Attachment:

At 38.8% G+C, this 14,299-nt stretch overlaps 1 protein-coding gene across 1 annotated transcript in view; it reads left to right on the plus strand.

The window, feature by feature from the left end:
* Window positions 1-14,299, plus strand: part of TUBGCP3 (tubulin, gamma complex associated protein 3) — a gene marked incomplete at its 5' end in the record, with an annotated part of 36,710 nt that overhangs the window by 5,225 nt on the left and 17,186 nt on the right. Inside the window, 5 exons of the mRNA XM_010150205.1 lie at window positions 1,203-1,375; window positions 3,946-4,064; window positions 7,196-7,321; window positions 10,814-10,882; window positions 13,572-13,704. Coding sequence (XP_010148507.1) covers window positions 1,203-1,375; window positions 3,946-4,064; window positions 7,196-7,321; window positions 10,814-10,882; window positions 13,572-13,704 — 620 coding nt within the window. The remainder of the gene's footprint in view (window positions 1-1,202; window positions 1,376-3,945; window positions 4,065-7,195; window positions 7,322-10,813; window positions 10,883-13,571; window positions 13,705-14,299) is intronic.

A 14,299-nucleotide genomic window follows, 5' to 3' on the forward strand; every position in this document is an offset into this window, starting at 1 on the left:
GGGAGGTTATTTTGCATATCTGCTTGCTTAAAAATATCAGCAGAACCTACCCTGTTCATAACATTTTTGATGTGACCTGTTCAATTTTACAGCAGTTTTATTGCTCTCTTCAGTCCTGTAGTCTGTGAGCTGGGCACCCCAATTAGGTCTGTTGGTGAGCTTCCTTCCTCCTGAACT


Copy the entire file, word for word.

At 38.8% G+C, this 14,299-nt stretch overlaps 1 protein-coding gene across 1 annotated transcript in view; it reads left to right on the plus strand.

The window, feature by feature from the left end:
* Window positions 1-14,299, plus strand: part of TUBGCP3 (tubulin, gamma complex associated protein 3) — a gene marked incomplete at its 5' end in the record, with an annotated part of 36,710 nt that overhangs the window by 5,225 nt on the left and 17,186 nt on the right. Inside the window, 5 exons of the mRNA XM_010150205.1 lie at window positions 1,203-1,375; window positions 3,946-4,064; window positions 7,196-7,321; window positions 10,814-10,882; window positions 13,572-13,704. Coding sequence (XP_010148507.1) covers window positions 1,203-1,375; window positions 3,946-4,064; window positions 7,196-7,321; window positions 10,814-10,882; window positions 13,572-13,704 — 620 coding nt within the window. The remainder of the gene's footprint in view (window positions 1-1,202; window positions 1,376-3,945; window positions 4,065-7,195; window positions 7,322-10,813; window positions 10,883-13,571; window positions 13,705-14,299) is intronic.

A 14,299-nucleotide genomic window follows, 5' to 3' on the forward strand; every position in this document is an offset into this window, starting at 1 on the left:
GGGAGGTTATTTTGCATATCTGCTTGCTTAAAAATATCAGCAGAACCTACCCTGTTCATAACATTTTTGATGTGACCTGTTCAATTTTACAGCAGTTTTATTGCTCTCTTCAGTCCTGTAGTCTGTGAGCTGGGCACCCCAATTAGGTCTGTTGGTGAGCTTCCTTCCTCCTGAACT